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The Farmville enterprise. (Farmville, Pitt Co., N.C.) 1910-current, August 01, 1947, Page 4, Image 4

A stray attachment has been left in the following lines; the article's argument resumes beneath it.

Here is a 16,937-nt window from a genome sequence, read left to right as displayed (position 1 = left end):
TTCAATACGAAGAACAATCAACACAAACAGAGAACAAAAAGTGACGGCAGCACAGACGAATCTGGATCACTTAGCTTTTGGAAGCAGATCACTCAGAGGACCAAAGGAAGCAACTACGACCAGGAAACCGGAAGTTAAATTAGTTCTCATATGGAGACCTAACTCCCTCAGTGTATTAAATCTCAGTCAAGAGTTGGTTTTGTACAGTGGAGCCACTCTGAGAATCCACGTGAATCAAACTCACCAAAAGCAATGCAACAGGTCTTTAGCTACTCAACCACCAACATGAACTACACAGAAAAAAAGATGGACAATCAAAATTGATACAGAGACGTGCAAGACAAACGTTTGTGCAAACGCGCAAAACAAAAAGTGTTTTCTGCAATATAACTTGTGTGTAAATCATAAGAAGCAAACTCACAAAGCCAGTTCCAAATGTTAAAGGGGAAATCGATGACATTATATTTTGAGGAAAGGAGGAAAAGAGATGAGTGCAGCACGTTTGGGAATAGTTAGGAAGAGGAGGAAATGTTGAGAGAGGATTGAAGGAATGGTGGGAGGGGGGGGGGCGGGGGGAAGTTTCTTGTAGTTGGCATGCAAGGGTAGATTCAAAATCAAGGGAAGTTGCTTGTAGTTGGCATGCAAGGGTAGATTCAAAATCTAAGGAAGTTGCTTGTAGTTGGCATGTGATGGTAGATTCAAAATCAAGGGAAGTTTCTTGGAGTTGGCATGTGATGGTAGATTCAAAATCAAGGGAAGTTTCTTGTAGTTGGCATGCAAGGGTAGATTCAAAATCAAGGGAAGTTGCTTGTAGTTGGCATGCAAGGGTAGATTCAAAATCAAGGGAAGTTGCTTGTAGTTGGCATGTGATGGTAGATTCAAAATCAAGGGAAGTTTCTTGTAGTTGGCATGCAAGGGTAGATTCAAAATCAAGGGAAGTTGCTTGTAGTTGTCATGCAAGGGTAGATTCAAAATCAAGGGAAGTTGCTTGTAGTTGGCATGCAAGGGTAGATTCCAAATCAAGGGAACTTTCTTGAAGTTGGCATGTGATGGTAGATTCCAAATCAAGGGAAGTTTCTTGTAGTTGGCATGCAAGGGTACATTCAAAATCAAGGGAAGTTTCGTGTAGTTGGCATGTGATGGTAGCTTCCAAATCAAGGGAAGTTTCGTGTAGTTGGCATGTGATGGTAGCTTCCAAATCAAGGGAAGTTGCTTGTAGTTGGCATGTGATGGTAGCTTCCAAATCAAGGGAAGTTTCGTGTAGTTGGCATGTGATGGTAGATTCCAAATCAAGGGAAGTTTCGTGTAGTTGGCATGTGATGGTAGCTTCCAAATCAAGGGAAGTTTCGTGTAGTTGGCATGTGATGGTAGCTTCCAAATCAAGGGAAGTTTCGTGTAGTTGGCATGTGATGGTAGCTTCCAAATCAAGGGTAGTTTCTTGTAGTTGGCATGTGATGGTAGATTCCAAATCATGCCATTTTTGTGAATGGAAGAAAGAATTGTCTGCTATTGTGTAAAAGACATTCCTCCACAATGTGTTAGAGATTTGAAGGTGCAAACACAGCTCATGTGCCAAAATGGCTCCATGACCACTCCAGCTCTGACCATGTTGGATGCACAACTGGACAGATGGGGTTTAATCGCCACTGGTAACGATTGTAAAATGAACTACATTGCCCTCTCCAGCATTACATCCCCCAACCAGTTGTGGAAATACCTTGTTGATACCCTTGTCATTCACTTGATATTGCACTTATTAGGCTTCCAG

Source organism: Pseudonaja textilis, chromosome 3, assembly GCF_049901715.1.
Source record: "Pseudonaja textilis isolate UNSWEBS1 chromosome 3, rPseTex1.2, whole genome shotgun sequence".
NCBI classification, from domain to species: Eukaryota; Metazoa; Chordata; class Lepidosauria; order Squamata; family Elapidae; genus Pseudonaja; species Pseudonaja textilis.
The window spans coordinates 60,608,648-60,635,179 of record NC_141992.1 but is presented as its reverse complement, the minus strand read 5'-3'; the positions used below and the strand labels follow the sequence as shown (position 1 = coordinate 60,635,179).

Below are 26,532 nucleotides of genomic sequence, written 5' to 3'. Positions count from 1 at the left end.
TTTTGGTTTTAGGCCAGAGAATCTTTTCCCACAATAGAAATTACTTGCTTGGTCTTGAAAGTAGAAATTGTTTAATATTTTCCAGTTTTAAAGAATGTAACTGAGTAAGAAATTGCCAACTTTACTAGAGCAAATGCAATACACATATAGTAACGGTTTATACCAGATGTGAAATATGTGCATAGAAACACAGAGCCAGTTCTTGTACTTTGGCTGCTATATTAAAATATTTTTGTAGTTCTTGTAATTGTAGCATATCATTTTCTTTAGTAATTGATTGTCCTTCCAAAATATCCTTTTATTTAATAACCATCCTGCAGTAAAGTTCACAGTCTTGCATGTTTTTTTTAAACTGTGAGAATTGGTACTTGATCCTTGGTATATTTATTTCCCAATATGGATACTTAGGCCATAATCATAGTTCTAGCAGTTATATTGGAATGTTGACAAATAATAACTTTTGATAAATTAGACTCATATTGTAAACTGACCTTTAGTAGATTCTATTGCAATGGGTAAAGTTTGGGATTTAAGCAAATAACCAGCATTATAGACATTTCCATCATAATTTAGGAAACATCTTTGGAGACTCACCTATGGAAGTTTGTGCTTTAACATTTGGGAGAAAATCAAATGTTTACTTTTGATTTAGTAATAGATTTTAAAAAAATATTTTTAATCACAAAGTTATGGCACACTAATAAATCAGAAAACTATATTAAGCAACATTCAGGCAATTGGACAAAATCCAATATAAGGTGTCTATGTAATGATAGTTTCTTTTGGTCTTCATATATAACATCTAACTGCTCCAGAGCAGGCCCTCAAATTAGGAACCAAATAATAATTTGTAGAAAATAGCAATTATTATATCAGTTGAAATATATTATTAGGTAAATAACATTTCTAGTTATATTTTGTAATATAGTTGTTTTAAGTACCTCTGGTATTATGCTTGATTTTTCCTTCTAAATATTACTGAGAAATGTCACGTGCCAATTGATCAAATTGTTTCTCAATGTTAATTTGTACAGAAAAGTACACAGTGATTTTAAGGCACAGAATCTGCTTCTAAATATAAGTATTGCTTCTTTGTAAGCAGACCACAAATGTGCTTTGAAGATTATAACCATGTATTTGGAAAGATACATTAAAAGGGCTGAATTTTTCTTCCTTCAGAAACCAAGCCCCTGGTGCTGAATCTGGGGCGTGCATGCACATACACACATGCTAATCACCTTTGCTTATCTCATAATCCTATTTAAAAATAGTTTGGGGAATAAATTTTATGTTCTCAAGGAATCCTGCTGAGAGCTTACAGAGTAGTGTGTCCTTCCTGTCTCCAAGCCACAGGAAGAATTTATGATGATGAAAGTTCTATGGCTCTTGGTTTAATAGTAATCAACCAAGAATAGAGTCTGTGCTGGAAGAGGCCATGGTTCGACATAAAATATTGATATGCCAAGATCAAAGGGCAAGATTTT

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FARMVILLE ENTERPRISE numiu n. c TKB ROUS! Fararille, N. C n_? race. 92.00?9 Moo. $1?S Hoc 60c -r? "ef Enapti. Cards of Thanks and all N&ica of En tertainment for profit will ha charred for at the rata of S canto per word. Cash to accompany or der. Advertising rates will be furnish ed upon ns foot Office at aader Act of March at Farmrille, N. irch SrdTlVra. It Fertilizer Grades Receive Approvi An increase in fertiliser produc tion next year was predicted at al meeting of farmers and fertiliser 1 manufacturers who recommended I adoption of a list of 25 grades ofl mixed fertilisers to be registered for ?.i? in North Carolina (taring the ensuing fiscal year. I Only two changes were made in the grade list in effect during the past year. The group, meeting for a I public hearing called by Assistant Commissioner D. S. Coltrane, recom-1 mended that a new grade, 10-6r4, be added , to the list, and that grade j 10-0-10 be eliminated. The total number of 23 recom mended gntfes is the same as last year's total. The recommendations I will be submitted to the Board ofl Agriculture for approval. Pending! the board's action, the old grade -list will remain in effect. No change is contemplated in the grades of to bacco fertilisers on thMjfet. The proposed grade list was pre-1 rented by Dr. Ralph Cummings, head of the N. C. State College Agronomy Department and assistant director of the State Experiment Station. Hbl submitted a list of 26 grades, includ ing g-8-10, which was not accepted. About 100 persons attended the I hearing. Coltrane announced at the! outset that North Carolina farmers purchased a record amodnt of ferti liser hi the fiscal year closing st| midnight June 30. Two plant food experts of the U. S. Department of Agriculture ad dressed the meeting. The estimate ofl higher fertiliser production next ] , year was made by W. P. Watkinsof | ? the Fertilizer Division of the Pro- j duct ion and Marketing Adxninistra-j tioil. ?r** 1 Wat kins said the outlook for next year's supplies of vital materials used in fertilizer manufacture indi cated increases of 10 per cent in ni trogen, five per cent in potash and 10 per cent in soluble phosphates. Supplies of nitrogen Jj>r fertiliser will increase from 757,000 tons used last year to about 825,000 tons >1 the ensuing year, he reported. Production el sulphuric acid is above the war-time peak, Watkinsj said. He that the nation needs more fertilizer plants and plant equipment, and be said transports-1 tion may be a bottleneck next year I in fertilizer distribution. He .alsoI said the industry needs a year-round program of production and distribu-1 tion to handle efficiently the 16 or | 17 million tons of fertilizer sup " to fanners. Suggestions that the mixed fertilizer be made by Dr. S. F. 1 Royster Guano Co., ? pf tAe Smith-Douglass Co., S. Bethune, Robeson county ^ GI fa* JuU aary i. I#**, bu bnn given to wt erans of World War II in which to reinstate their nwmuait insur ance. And it is urged that all ser vice men avail themselves of tide protection. This reinstatement can be had, without examination, upon payment of two monthly premiums. Veterans are also advised that Congress did not pass a measure boosting by 15% subsistence allow ances for veterans attending school, and neither did it paae the bill in creasing salary ceilings for on-the job training. Army His Openings In European Area White former serviqemen of the Army, Marines or Coast Guard may enlist tn the United States Army for initial assignment to the European Command, provided they enlist in the grade of Staff Sergeant or lower, ac cording to a statement spade today by Master Sgt. Douglas D. Boswell, commanding officer of the Greenrille sub-station of the Army Recruiting Service located at the New City Hall building, Greenville. This new en listment directive becomes effective today. Enlistments for the European duty (including the Mediterranean thea tre) will be in the Regular Army un mssigned for initial assignment to the European Command unaasignad, and will be for period* of three, four, or five yean. . Mas enlisting under this directive who have been discharged more th*n 20 days will be ordered to the Fifth Infantry Division at" Fort Jackson, whore they will be reported as im mediately available for shipment to the European Command. Men enBst ing under this directive. Who have been discharged leas than 20 days will be Ordered direct to Camp Kil mer, N. J., for immediate shipment to Europe. According to the Sergeant, this will be good news to many former servicemen who desire duty in Eu rope. For quite some time now, the European theatre baa been closed to ehMMMfh' . I The world is sick of knowledge sad hungry for wisdom. s Items Of Interest From Ballard's Crossroads (By Mrs. Gilmer &_ Nichols) . At s recent meeting of. the Young People's Service League of Ballard's Presbyterian church, members voted to give s window in honor of the Lesgue'to the.new church now under construction. The donation will be one of the front windows. The League meets every Thursday evening et 8 o'clock. An interesting program on some phase of Christian living is presented et each meeting. All the young people in the com munity are invited to attend these meetings. * ? ? ? On Saturday evening, July 26, Mr. and Mrs. 'James Pulfer enter tained at a hay ride in honor of-Kiss Ann; and Bob Wallace of Baltimore, Md. Guests assembled at the home of Miaaee Leather and Louise Tyson; where they wen picked up by Mr. and Mm Fuifer. Arriving at Arthur, they were served refreshments con ? listing of ice cream and cake. After the refreshments all who wanted to do so went riding on bicycle scoot ers. When the rides wen the hay riders turned singing, laughing, talking and ing a good time. Around 26 enjoyed tiie hay ride with Mr. and Mrs. Pul Mr. and Mrs. Tom Bradley, Accom panied by Mrs- Amie Flanagan, vis ited Baltimore, Richmond and at tested the races at Charleston, V. Va., last weak. They also visited Mrs. E H. Robinson fat Word. Mui Flanagan, who is attending summer school at State college, spent the week end with his mother, Mrs. Annie Flanagan. Mrs. J, R. ttigsbee and Miss Jen nie Rigsbee of Durham and Mr. and Mrs. Tapp of of Mr. and Mrs. P. 3. Ellis Grigg Tyson, Jr, and Jessie For -1 PaUiavan tnaifnas loaf n wbw ocpivcp vigivorB. ihv Mr. and Mrs. C, C. Harris as and Mrs. Joe Jones visited 1 Mr. Jonet at Ve^eiana' hospital in Fay" "?-"asrdt* All hope tor ehoap livestock and poultry toeds in the ensuing your has vanished, according to Assistant Ag riclture Commiaaioner D. S. Cottmne. Feed will be "somewhat hfcrd to get" and prices will be high, he re ported. North Out> lina farmers must have more and better pastures and must r?*dnn more bay, corn and grains if this is to become a live stock state, Coltione said. Pointing out that North Carolina now imports about three-fourths of the feed concentrates used in this state, he declared: "Our farmers cannot buy so much feed for liveatoek and poultry and compete with their farmer friends in the Middle West who are producing their own feed." Producers of beef, pork, milk, eggs sad poultry are confronted, Coltrgne said, "with the now all-too-familiar task of trying to make profits with high-priced toed. The situation may force rather .heavy liquidation of livestock and poultry, which may in tun cause even higher prices for those products later. "Our farmers should buy feed only as needed. A late fall would im prove the outlook. . "Farmers should save gll the hay they can and sow a~big small grain crop fills year. * 1 "Milk producers will suffer from the squeege of high feed prices and consumer resistance to higher milk prices." In -discussing the livestock feed outlook for 1947-48, Coltrane said: "If we were not a feed deficit state we would be all right because our local feed production looks very good." From the national viewpoint, he added, it* appeared the country will have about 10 per oestt less toed per animal feeding unit than it had last year. Please let ear advertisers knew yea saw their ads in the Enterprise. FOR SALE, WANTS, LOST, FOUND, ETC FOR SALE?Sir new tobacco tracks. See C. Hubert Jojmer. FOR SALE?The Line Gay House and 1st on the corner of Grinmera burg and Waverly Streets. See Wa. J. Bandy, Attorney, Greenville, North Carolina. 25 2c FOR SALE: 9-foat reach-in Frigid la excellent condition. Foyal aire. la excellent condition. Poyal Grill, FanariHe. WANTED: Two young ladies locally, three to six hours daily, no eanoals sing. Earnings $50.00 to 975.00 weekly guaranteed. Car necessary. For personal interview write W. M. Owens, sisnsger, Golds bo ro, N. C. 18-3p ?'? FOR SALE: Electric refrigerator in good condition; oil stove. Mrs. D. R. Morgan. . , 18-tf FOR SALE: Cord wood. Soe Qny r, Bert Burnetts farm. 18-tp SEE the new KILLABUG electric fly and insect killer. Kills instantly. Operates on house current. The TURNAGE COMPANY.18-2 WANTED?Fertiliser hags. We pay 10c each far burlap fertiliser bags and <c each for white fertiliser bags. B. L. Lang, Faraville, N. C. ; ?? ???; ?;? 6-12tf JUST RECEIVED?Shipment of D* for roses. WESTERN AUTO ASSO CIATE STORE, Farmville, N. C. RADIO BATTERIES ?Wo hare a goad stack?Come in and got err today. WESTERN AUTO AS SOCIATE STORE. WANTED. CORN! HA par btubel via shad, or shelled. Price subject zsrzzx rvii JUST RECEIVED ? Shipment of Boy.' and Girls' BICYCLES - Auto Associate Store. JUST RECEIVED - Big Order of VIGORO, Pruning Shears A Hedge Western Ante Farmrille, N. C. _ FOB RENT?, poses .PECA ,; \ (By Hoke Manteo?Onstage, Eleanor Dare is II ie tiW^finiTact of "TV Lost Col ony," and the Urge stage is en edj leaving the backstage al sorted In the shadows of the > sits a tall, regal woman who watches as Eleanor kneels before the throne. The woman nods slowly, in approval. "It's a great play," she trtrfspbre to a companion. The woman is Mrs. Caroline Meade, and the Eleanor Dare on the stage is her daughter, Julia Meade, who is playing the feminine lead in Paul Green's symphonic drama for the first time. Mrs. .Meade is an actress of long standing "herself, and-she has com Id Manteo to be with her daughter in her first big stage role. "I believe that It's me accident," Mrs.' Meade continue*- "that my daughter has this part. The play is about pioneers?the first English to colonise America They were pion eers in the finest sense. "And Paul Green la a pioneer?a pioneer in the arts. This play of his, "The Lost Colony*?it's something the like of which I've never seen be fore. It's new, it's refreshing, it's beautiful, and the people want some thing beautiful today, they are de manding it, and this gives it to them. "And that girt in there, my daugh ter, la just one generation removed from the pioneers who settled the plains of Oklahoma last century. My father had a 360-acre claim, and on it he raised his family and traded with the Indians, and ha w_? the first to introduce trees and shrubs to the flat, treeless, and shrubless prai ries of Oklahoma." It pas in Oklahoma thai Mrs. Meade got her start op the stage, in church and school affaire at the age of eight. S8?e attended school in Texas, then' went to New York to prepare for the theatre. She studied with _Yvette Guilbert for three years and then Joined Walter Hampden, tire Shakespearean actor who retired re cently. She remained with him for seven yfears, playing mainly , in Shakespeare. ? Her daughter, Julia, waa (torn in Boston. She entered Yale three yean ago, acted In summer stock and. this spring completed her drama studies. Like her mother she is tall, blue eyed and fair, with auburn hair that cascades to her shoulders, and her _voice has the clarity of a bell in the large; open-air amphitheatre. Direc tor Samuel Selden chase her from among a dozen or more applicants for the part of Virginia Dare's moth er when It came time to caat The Lost Colony" for Its tenth anniver sary season in the Waterside theatre at Fort Raleigh. After the 49-per formance summer ends on Labor Day, she will return to New York, where sl^e has lived most of her life, and spmetime in the fall there .awaits her a screen test with Warner Broth ers. -"fsj Now, sitting hi the wings, her mother watches' with a mixture of professional concern and maternal pride as Julia bows before Quean Elizabeth. And Mrs. Meade prale-s "The Loot Colony" in terms so extra vacant that even a press agent would hesitate to use them. "Brander Matthews of Columbia," she recalls, "referred to the drama as the five fingers of-a hand, the fing ers being scu$tuj?g painting, dance, music and drama itself, and the per fect worjc of art, he said, fused them all in perfect proportion. Here you have sudr a fusion. Yon have them, all here in one play, "and you have them in perfect proportion, in per fect harmony, one with all the oth ers. "And the etory-iteetf?the mystery of what happened to the colonists who came here with their dream of freedom and opportunity', then van ished, their dream being realised in another place and another time?it all makes perfect drama. "The play is lucky, too, in the people who make it, the actors who come here, and the people of Roa noke Island?they themselves are Just is important aa the others, and thsy*re done their own kind of pion eering right here apd now; in mak ing this play possible. Yee, it's a great play." . The scene ends. Queen Elizabeth rises end sweeps to her exit.; Mrs. Meade stands to greet Julia, and then they sit in the wings, talking quiet-. Jy in the shadows until Julia must go on again. NOTICE OF SALE OF PERSONAL PROPERTY Under and by virtue of General Statute No. 44-2 of tile State of North Carolina and a repairman's lien perfected pursuant thereto, the undersigned lienor will on August 2, 1947, offer for -sale for cash to the highest bidder in-front of the Town Hall of Farmville, N. C., the folio t ing personal property: One 1988 De Luxe Master Chevro let Serial No. 14 HA07-V669 Motor No. B-9818 being the automobile of Daniel Tyson. Let one and all take notice hereby that tills motor No. B-9818 was taken from an automobile registered in the name of Arthur Williams ' bearing Serial No. 2HA07-43216. and that the motor now discarded that was form erly in the car offered for sale bore No. 1864827. Sale will be held at 10 a, m., Aug. 2,' 1947. Said sale is made to satisfy a me chanic's lien created by virtue of work and repairs done on said car and also for storage. . J. W. ELLIS. lienor Dan H. Jones, Attorney . 26-2c i ' Better Homes and Gardens, 4-47: "Mast boats could saver 'a lot -of money and please their guests, too, if they offered tea and coffee even ait the raodt fashionable parties. A good deal of drinking is done under social ?*?"" - ? %? y, ' '\~i '"' ''* ? V '''* ii* mi IN A JI? FOR ANY AND ALL Refrigerators, silver, brass, metal, dishes, glassware, ipholsteiy, etr? ett, etc. . A. Quick, Effective, Thorough, 'HI Economical Cleanser ON SALE AT ? WILLIAMS' GROCERY & MARKET (EPISCOPAL WOMAN'S AUXILIARY. Agwte) ? Merchandise carefully selected to meet the most* " FARMVILLE FUNERAL HOME ? Day Phone 888-1 ? Mn Edwards 405-6 ? Night Phones ? Mr. Joyner 898-1 ' AMBULANCE f ! ; Kit ? ijifc:.-.?& -V'i' .. ?. ? ap? '? / t Bring Your Car To Us g?|fr For | 7 , ,? ? ;,?; ? ?' ? ? Sg 3$ Washing, Greasing, Severalgood used cars for sale?Priced right ] SR?f3P w?WBJ.Minmj L,,kE' FARMVILLE, N. C. COLUMBIA aBd CAPITOL Re?o|ds Rock-a-bye Baby with ?' Dixie __ Melody April Showers . A1 Jolson singing with Guy Lombards Oreh. Columbia Record Price 65c Bloop Bleep Baby Come JBome Woody Herman Columbia Record ?? . Price 65c April Shewed! ?' :V* . ? I Wonder Who's Kissing Her Now _ Ray Noble Columbia Record Price <5c Fuedto' ard Fight in' "^3 Say We're Sweet Marts Again Dorothy Shay Columbia Record ........ Price 65c Peg O' My Heart . ~ Come To Me. Bend To Mo Buddy Clarke Columbia Record price 65c My Abode Hacier Starlight Scottioche Louise Masaey and He % Westerners T Columbia Becord price 65c Ahaese like Bring b? Lore There But For Ton Go 1 Frank Sumatra Columbia Record - Price 65c Smoke. Smoke, Sm^ke Roundup Polka ' . Tex Williams - Capitol Record | Ahtaa Bey Capitol Record Mam'aelle It's The Sane Old Dream The Pied Pipers Capitol Reeard price 65e Yea Dent Learn That In School Meet Me At Me Special Place King Cole Trio Capitol Record ? price 65c Sincerely Yours There's That Lonely Feeling Again & , ? - Freddie Stewart and His ' Dreamlady Capitol Record price 65c Come la Out Of The Rain Can You Look Me la The Eyes King Cole Trio Capitol Record price 65c Sunday Kind of Lara Ivy Jo Stafford tinging with Paul Weston Capitol Record price 65c A Little Too Fer The Covered Wagon Balled Right Aleng - ' %'?" Johnny Mereer with Merle. Tr?vi? - - Capital Record price 65c J Earl Wrighton, ^itofle^ Faroes Grer, Soprano; Donald Overture to the Student Prince, Just We Two Prelude fi? E - 1,1- JL In C Major A Little Bit Of Heaven My Wild Irish Rose Come Back To Erin When Irish Eyes Are Smiling The Wearing of The Green Mother Matinee Where the River Shannon Vkwt